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BioMed Research International
Volume 2015, Article ID 406168, 6 pages
http://dx.doi.org/10.1155/2015/406168
Research Article

A Multiplex PCR for Simultaneous Detection of Three Zoonotic Parasites Ancylostoma ceylanicum, A. caninum, and Giardia lamblia Assemblage A

Guangdong Provincial Zoonosis Prevention and Control Key Laboratory, College of Veterinary Medicine, South China Agricultural University, Guangzhou, Guangdong 510642, China

Received 17 June 2015; Accepted 19 August 2015

Academic Editor: Roberto Amerigo Papini

Copyright © 2015 Wei Hu et al. This is an open access article distributed under the Creative Commons Attribution License, which permits unrestricted use, distribution, and reproduction in any medium, provided the original work is properly cited.

Abstract

Ancylostoma ceylanicum, A. caninum, and Giardia lamblia assemblage A are common intestinal parasites of dogs and cats; they can also infect humans, causing parasitic zoonoses. In this study, a multiplex PCR method was developed for simultaneous identification and detection of those three zoonotic parasites. Three pairs of specific primers were designed based on ITS sequence of A. ceylanicum and A. caninum and TPI gene of G. lamblia available in the GenBank. The multiplex PCR reaction system was established by optimizing the reaction condition, and a series of tests on the sensitivity, specificity, and clinical application were also conducted. Results showed that three target fragments were amplified specifically; the detection limit was 10 eggs for both A. ceylanicum and A. caninum, 72 pg DNA for G. lamblia. Of 112 clinical fecal samples, 34.8% and 17.8% samples were positive for A. caninum and A. ceylanicum, respectively, while only 2.7% samples were positive for G. lamblia assemblage A. It is concluded that the established multiplex PCR assay is a convenient, rapid, cost-effective, and high-efficiency method for molecular detection and epidemiological investigation of three zoonotic parasites.

1. Introduction

Hookworms are blood-feeding parasitic intestinal nematodes which infect humans, dogs, cats, and other mammals throughout the world. The common canine and feline hookworms are A. ceylanicum, A. caninum, A. braziliense, A. tubaeforme, and Uncinaria stenocephala [1]. Of those species, only A. ceylanicum can readily develop to adults in the intestine of humans, resulting in iron-deficiency anemia [2]. Recently, hookworm infection in human caused by A. ceylanicum has been reported in Thailand, Laos, Malaysia, and Cambodia [37]. The larvae L3 of A. caninum are important causative agents not only of eosinophilic enteritis [8], but also of cutaneous larva migrans in humans. Other manifestations in humans include unilateral subacute neuroretinitis, eosinophilic pneumonitis, localized myositis, folliculitis, erythema multiforme, or ophthalmological manifestations [1].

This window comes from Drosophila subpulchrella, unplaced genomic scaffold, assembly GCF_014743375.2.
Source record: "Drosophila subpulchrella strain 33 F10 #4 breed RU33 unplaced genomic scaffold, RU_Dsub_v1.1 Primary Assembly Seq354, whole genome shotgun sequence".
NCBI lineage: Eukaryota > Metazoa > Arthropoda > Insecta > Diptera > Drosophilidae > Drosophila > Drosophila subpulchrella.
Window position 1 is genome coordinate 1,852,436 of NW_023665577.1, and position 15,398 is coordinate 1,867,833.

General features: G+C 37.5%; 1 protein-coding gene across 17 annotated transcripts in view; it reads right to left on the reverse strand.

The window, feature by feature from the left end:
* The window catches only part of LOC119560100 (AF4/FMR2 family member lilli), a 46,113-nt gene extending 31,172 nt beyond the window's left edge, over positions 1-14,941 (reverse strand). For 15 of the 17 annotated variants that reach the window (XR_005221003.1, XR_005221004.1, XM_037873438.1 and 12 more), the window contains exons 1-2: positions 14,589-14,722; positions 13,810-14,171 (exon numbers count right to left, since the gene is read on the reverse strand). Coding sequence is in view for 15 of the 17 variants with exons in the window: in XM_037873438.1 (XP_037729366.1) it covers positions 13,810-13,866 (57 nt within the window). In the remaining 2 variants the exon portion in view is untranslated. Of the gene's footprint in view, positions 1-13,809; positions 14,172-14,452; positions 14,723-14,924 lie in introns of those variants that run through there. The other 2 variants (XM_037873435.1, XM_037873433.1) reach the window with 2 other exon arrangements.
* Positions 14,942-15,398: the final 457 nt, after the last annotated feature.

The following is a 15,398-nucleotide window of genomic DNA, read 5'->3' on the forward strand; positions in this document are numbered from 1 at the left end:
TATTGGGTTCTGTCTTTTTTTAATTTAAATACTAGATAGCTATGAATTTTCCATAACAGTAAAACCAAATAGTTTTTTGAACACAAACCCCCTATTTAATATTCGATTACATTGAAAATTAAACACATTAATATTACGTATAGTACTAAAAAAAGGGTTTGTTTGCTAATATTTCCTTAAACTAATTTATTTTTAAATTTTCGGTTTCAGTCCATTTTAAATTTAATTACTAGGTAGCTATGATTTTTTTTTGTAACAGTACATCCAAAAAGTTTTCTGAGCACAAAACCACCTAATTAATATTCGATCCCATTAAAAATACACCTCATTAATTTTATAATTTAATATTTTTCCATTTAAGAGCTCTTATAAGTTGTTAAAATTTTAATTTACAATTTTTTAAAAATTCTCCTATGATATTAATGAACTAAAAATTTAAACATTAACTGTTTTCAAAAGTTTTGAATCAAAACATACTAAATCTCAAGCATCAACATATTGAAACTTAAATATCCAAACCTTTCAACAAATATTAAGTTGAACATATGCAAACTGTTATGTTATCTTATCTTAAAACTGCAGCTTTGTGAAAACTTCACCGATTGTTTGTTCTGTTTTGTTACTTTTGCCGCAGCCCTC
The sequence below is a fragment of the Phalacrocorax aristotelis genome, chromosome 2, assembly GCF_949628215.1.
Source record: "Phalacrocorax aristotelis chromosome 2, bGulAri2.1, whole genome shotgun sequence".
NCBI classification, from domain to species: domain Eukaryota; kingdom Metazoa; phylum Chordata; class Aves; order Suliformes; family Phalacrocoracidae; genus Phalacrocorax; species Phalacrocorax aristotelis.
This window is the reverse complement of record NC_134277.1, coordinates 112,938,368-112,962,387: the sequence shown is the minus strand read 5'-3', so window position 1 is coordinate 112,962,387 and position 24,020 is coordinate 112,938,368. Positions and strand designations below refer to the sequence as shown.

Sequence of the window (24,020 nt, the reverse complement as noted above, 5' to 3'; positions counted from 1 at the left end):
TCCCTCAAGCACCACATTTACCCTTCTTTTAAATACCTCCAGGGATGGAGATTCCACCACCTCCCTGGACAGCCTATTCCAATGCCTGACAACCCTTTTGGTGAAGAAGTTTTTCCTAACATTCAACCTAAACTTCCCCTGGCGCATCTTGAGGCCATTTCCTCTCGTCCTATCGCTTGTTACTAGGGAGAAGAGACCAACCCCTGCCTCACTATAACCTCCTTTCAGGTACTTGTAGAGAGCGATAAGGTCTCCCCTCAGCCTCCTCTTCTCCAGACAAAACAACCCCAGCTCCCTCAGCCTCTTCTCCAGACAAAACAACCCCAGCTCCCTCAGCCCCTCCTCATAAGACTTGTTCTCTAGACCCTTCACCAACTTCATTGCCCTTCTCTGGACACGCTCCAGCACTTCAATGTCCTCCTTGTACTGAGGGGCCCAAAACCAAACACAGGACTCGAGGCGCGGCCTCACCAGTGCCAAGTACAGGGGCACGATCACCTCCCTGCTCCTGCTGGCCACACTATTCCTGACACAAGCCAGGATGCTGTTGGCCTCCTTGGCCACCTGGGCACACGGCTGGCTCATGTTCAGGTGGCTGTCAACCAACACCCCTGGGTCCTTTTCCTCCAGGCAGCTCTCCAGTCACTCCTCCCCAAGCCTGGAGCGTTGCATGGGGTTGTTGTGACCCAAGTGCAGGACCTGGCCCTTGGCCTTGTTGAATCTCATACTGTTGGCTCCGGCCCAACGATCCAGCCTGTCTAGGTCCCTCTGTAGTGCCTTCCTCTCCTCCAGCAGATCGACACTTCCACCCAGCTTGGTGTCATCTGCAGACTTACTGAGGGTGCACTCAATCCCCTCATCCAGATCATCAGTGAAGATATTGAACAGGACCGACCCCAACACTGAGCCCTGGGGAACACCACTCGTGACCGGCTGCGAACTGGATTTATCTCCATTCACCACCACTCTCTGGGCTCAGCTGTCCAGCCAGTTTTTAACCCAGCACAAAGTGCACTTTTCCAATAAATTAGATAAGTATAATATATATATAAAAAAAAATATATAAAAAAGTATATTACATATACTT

G. lamblia is also a serious zoonotic parasite that infects many mammals, including dogs and cats. Infection in human can lead to abdominal cramps, acute or chronic diarrhea, and malabsorption [9]. To date, among the eight assemblages of G. lamblia found, only assemblages A and B are associated with human infections but are also recovered from a broad range of hosts, including dogs and cats [10]. Recent epidemiological surveys in China show that the G. lamblia zoonotic assemblage infected dogs and cats was assemblage A, and assemblage B was not found [11, 12], while the aetiological agents of hookworm infections were A. ceylanicum and A. caninum [13, 14]. Dogs and cats (pet animals) are often infected with these three zoonotic parasites, thus posing great potential risk to public health. Accurate and rapid diagnosis is essential for the formulation of effective control measures.

The benefits of conventional microscopy are mainly due to technical simplicity and low cost. However, neither the species of hookworms nor the assemblage of G. lamblia could be identified through the microscopy of eggs or cysts. PCR-based methods have key implication to address this question, and several techniques have been developed for the identification and detection of hookworms or G. lamblia at molecular level, such as PCR-restriction fragment length polymorphism (RFLP) [15], single-strand conformation polymorphism (SSCP) [16], and real-time PCR [17]. Even though these approaches are very useful and sensitive, the number of steps to detect these pathogens can be time consuming and quite expensive. Furthermore, the higher the step number, the higher the risk of contamination.